It really comes down to those two options - either the suspect will cooperate by way of listening to reason or the application of force. Either they go willingly or you and possibly other officers take them under control. Sometimes it's a combination. A seemingly cooperative suspect will suddenly resist or attack. Likewise, a suspect bent on resistance will cooperate based on a display of force. But those two options - reason and force are at the center of suspect encounters.
That means that you have to be good at the application of both on the street.
Reason and Reasonableness
Conveying reason to suspect(s) via tactical communications is crucial to officer safety and survival. It is simply not tactically sound to be confrontational. It leads to more aggression not less which results in more frequent uses of force and possible injury and increases the possibility of citizen complaints of rudeness.
It is my belief that many instances of officer's verbal loss of control are attributable to inability to handle the fight or flight reflex. The officer is unfamiliar or cannot deal with the Sympathetic Nervous System (SNS) reaction (fight or flight) and the resultant chemical cascade that takes place within the brain and body. Quite simply they get amped up and shoot their mouths off. As an example most times you simply can't out yell a yelling person into cooperation.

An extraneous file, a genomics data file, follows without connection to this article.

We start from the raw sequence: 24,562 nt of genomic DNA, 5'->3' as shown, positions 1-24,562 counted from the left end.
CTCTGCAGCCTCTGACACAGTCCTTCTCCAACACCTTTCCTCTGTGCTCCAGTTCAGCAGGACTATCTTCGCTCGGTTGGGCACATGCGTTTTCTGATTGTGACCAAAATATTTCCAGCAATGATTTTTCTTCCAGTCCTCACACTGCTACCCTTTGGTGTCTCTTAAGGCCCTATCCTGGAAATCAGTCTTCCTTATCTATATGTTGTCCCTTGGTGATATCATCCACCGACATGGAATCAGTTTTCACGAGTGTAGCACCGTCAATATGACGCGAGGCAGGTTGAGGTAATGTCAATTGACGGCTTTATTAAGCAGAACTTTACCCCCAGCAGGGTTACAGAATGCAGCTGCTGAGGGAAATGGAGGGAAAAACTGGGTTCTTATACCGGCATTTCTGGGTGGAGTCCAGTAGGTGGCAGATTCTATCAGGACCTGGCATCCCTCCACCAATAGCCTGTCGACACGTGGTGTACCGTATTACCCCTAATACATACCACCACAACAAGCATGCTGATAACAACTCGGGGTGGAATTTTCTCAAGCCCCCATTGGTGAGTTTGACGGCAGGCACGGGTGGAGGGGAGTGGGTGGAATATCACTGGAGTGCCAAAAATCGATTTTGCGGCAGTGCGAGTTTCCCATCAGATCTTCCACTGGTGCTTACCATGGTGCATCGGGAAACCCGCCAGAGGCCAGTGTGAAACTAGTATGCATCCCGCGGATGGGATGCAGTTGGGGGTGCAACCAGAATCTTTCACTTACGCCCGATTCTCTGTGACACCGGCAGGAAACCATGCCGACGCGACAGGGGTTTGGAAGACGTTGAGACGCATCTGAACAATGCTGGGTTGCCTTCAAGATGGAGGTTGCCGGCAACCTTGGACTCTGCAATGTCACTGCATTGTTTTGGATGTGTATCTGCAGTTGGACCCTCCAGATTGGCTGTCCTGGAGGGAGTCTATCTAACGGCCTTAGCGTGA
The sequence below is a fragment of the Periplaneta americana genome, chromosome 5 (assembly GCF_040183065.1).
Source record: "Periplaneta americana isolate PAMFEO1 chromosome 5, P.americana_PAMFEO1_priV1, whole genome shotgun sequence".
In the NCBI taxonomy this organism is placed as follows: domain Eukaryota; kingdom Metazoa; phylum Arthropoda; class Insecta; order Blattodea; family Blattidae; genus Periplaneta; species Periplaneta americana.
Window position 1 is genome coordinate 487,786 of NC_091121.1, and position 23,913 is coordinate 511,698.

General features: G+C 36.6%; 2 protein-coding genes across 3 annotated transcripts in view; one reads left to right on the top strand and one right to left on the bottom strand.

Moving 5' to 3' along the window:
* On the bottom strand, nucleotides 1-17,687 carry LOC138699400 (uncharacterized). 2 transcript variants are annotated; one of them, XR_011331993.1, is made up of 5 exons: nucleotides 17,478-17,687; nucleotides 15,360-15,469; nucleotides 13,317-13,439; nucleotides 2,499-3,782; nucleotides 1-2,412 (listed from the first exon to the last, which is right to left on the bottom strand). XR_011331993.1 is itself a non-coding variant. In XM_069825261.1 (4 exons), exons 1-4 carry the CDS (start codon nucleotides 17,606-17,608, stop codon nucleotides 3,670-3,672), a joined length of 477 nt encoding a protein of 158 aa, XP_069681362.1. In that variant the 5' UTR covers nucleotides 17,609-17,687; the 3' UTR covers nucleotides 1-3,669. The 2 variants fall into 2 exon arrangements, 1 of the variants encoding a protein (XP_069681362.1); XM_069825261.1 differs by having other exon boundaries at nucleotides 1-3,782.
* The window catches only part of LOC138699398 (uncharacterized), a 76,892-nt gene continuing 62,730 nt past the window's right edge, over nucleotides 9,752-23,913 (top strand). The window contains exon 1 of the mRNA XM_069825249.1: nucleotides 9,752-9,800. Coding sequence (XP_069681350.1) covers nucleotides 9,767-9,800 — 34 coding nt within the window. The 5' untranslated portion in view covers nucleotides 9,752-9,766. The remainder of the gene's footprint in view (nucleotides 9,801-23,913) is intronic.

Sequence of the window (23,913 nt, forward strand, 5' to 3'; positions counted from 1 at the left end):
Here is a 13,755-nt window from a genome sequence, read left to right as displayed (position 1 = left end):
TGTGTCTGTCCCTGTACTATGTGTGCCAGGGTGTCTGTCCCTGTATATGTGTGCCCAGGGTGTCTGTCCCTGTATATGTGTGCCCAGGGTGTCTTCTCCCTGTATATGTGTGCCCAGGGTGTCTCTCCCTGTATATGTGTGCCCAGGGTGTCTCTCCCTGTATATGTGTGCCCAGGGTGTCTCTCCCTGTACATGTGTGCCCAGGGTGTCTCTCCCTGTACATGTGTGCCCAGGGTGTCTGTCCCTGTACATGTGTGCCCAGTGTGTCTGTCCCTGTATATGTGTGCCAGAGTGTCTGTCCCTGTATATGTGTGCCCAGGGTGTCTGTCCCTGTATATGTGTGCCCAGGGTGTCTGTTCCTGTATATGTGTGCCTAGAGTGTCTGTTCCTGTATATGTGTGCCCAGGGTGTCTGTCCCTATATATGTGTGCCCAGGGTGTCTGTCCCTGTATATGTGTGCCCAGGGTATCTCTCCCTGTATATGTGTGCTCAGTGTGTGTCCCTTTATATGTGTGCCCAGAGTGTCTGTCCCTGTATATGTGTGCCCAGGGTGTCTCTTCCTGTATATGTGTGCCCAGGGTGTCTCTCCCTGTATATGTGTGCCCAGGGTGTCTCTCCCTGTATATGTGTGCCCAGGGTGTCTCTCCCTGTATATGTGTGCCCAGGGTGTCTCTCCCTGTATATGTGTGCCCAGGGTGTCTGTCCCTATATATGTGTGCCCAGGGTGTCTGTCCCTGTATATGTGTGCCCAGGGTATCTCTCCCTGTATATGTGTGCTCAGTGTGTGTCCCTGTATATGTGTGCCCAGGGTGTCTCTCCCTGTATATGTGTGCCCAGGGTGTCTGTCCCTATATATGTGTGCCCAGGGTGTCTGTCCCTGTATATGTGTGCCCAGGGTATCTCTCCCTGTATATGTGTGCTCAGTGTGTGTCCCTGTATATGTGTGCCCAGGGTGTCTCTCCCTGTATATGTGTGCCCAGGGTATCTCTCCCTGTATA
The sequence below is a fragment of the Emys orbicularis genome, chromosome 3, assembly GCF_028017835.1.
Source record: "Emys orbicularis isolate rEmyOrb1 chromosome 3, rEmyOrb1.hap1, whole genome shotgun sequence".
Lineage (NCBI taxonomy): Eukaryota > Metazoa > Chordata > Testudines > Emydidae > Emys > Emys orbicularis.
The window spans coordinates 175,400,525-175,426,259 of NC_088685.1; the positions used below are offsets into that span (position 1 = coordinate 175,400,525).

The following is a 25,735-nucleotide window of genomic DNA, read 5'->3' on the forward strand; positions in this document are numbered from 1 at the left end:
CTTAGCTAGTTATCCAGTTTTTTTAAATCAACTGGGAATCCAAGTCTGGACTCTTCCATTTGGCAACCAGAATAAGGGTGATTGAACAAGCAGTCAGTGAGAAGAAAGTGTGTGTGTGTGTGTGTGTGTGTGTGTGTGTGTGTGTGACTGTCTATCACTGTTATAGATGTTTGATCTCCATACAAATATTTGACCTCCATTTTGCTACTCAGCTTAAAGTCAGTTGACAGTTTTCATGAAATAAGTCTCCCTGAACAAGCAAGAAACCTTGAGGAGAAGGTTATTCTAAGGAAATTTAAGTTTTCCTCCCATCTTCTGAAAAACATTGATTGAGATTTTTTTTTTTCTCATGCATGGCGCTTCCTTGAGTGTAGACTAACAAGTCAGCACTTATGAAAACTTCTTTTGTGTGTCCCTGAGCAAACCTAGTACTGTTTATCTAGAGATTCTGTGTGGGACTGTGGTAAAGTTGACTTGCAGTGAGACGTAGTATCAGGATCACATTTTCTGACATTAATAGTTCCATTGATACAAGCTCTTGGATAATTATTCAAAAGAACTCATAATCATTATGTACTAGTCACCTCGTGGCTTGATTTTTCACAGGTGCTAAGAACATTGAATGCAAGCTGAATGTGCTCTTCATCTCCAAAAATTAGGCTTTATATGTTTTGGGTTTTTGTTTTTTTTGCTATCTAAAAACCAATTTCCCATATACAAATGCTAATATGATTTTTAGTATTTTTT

Tactical communications first of all mandates control on your part. Imparting a professional and non-aggressive demeanor does much to reduce aggression and tension. This is not to confuse readiness with non-aggression. Since the majority of communication is non-verbal you must project that you are indeed capable and ready to use force if necessary but you're under control.
For instance, you're arresting a suspect who is actively resisting at a shopping mall in front of a group of citizens. Blitzing that person with knee strikes to the outside of the thigh while communicating, "Stop resisting! Get on the ground!" is more likely to result in no complaints than profanity laced commands.
Control of the SNS response is based to a large extent on experience. Maintaining control of your psychological, emotional and physical responses to fear comes from understanding that these changes take place in your body and immediately controlling them via breathing and focus. Realistic training can take your body and brain there and teach you how to control your responses to stress. Street experiences if dissected via a lessons learned format (internally if it's just you or a group debrief if more officers are involved). If you or others make mistakes either tactically or via communications and don't learn from it, you're apt to repeat the same mistake again.
Of course, it's tough to reason with a drunk, mentally ill person or someone under the influence of drugs but we can write in our report that we tried and it just wasn't effective. That makes us reasonable as defined by the law. We tried non-violent means; we gave the suspect an out; we attempted to verbally persuade them to comply - they just didn't do it and they gave us no other option but to use force.
Even if it seems that talking a suspect into cooperation comes across as wimpy, remember - if it elicits control and defuses potential violence and you get to go home without injury... it's a streetwise tactic.
Tactical communication is the carrot; use of force is the stick.
The majority of subjects and suspects we come into contact with comply. They comply with our verbal orders or with our display of force but we must always train and prepare for those that do not. We must be good at applying force. We get hurt or worse when we are not good at using force.